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Cliff Lampe: Regulating Social Media

Cliff Lampe: Why is it so hard to regulate extremism on Social Media?
<v ->Hi, this is Cliff Lampers from the School of Information.</v> And part of what I want to talk to you about in this lecture is about why is it so hard to regulate extremism on social media? There’s a few different reasons and some of them are technical and some of them are social. One and the first one is very much a legal issue. There is a law in the United States called Section 230 of the Communications Decency Act of 1996 and often people just refer to this as Section 230. This is an old and well-tested policy in the United States that indemnifies social media platforms and all telecommunication platforms from content that they carry.
Here’s the actual text of it and it’s a lot of legalese but what it basically means is if you are a platform like Facebook or Twitter or AT&T, you’re not responsible for what anybody says on your platform whether they’re committing a crime or whether they’re saying hateful things or whatever it happens to be you can’t be sued or held criminally liable for anything that occurs on your platform. Section 230 has been tested many times in court, it’s always shown to be very bulletproof and it means basically that it’s up to, there’s no legal recourse. Social media platforms have to be willing to moderate and regulate themselves because there’s not really a law that says anything about moderation.
The problem becomes that platforms don’t want to be the moderators of free speech, right? They don’t want to tell us what is true or not true and they don’t want to be in that business. Often when they do they get a lot of false positives. So they’ll moderate out somebody who has a, you know, a non-moderate viewpoint but it’s not an extremist viewpoint and that always causes people to be angry when they get moderated out when they shouldn’t have been.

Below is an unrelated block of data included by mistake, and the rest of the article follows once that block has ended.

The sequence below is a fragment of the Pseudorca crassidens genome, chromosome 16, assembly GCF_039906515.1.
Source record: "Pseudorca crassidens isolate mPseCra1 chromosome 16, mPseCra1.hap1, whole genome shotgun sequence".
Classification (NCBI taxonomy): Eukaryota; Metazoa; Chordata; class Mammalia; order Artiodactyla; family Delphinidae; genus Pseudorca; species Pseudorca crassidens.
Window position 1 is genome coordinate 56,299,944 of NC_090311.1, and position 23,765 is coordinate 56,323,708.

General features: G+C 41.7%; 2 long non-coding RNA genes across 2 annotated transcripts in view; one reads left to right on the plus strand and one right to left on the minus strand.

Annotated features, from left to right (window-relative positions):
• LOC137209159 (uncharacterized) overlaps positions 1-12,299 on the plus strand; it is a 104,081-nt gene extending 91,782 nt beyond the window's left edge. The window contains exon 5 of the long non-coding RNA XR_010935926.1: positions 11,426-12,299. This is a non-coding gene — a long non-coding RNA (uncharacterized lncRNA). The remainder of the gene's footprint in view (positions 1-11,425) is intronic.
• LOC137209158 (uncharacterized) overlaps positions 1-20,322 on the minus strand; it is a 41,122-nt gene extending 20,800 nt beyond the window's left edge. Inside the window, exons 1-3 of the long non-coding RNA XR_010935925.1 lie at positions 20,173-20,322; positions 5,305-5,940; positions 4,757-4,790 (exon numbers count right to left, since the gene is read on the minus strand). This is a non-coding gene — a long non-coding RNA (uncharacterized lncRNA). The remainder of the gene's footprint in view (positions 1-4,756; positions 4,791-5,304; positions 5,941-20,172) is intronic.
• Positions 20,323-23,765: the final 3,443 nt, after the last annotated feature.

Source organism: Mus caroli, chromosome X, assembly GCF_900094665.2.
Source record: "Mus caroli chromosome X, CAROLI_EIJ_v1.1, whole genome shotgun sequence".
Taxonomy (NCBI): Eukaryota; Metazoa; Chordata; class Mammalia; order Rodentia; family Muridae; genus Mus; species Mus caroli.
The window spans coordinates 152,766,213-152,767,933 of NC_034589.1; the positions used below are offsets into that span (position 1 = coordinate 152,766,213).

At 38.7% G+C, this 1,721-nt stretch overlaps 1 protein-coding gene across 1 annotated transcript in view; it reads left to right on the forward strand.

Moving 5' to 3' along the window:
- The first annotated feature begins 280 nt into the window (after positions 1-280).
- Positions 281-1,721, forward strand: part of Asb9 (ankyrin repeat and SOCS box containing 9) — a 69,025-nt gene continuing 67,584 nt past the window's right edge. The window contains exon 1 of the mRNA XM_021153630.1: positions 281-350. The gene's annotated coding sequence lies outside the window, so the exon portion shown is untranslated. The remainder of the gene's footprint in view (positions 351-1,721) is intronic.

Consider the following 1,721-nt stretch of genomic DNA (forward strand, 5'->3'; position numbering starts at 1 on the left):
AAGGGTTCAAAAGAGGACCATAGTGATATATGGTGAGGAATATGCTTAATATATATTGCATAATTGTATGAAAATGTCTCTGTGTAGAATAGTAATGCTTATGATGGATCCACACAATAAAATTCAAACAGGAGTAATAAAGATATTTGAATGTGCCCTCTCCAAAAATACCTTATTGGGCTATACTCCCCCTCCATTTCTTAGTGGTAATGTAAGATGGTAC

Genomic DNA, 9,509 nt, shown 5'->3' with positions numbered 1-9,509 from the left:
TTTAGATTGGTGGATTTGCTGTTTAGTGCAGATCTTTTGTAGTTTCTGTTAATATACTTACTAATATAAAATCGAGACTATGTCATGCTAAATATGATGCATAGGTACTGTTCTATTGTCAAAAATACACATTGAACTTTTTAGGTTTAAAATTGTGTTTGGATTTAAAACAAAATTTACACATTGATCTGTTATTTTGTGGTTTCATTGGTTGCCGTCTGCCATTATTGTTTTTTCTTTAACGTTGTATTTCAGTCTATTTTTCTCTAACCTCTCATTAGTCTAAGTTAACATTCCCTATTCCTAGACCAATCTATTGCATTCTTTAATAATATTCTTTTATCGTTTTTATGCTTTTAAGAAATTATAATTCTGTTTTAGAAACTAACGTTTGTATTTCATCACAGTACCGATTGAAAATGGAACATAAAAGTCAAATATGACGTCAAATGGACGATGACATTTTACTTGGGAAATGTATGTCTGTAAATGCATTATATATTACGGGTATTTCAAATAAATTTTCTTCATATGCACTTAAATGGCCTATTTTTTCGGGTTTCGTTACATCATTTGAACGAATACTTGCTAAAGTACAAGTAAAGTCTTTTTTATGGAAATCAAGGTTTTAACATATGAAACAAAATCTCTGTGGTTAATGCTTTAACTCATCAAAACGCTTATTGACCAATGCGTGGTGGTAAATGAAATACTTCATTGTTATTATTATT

In particular, conservatives in the United States have been particularly frustrated with social media companies because they feel like the attempts of social media companies to moderate on their own have often fallen unfairly on the conservative voices and conservative thinkers’ shoulders. So there’s been a lot of attempted regulation, a lot of thoughts about amending Section 230, a lot of meetings and discussion about how can we fairly moderate speech without making a particular set of viewpoints that are not extremists but still not necessarily in accord with the social media companies, subject to moderation.
Another problem that we have with actually regulating and kind of extremist activity on social media sites is the scale of social media. It’s just too much. Facebook has 40,000 human moderators and it’s a drop in the bucket. As we can see here, 300 hours of video are uploaded to YouTube every single minute, right? 5 billion videos are watched on YouTube every single day, 4,000 videos are uploaded to Facebook on any given second, right? If you scale that up and you look at the number of posts that are occurring across all social media platforms all the time, it is a immense amount of information that no human moderation can really deal with.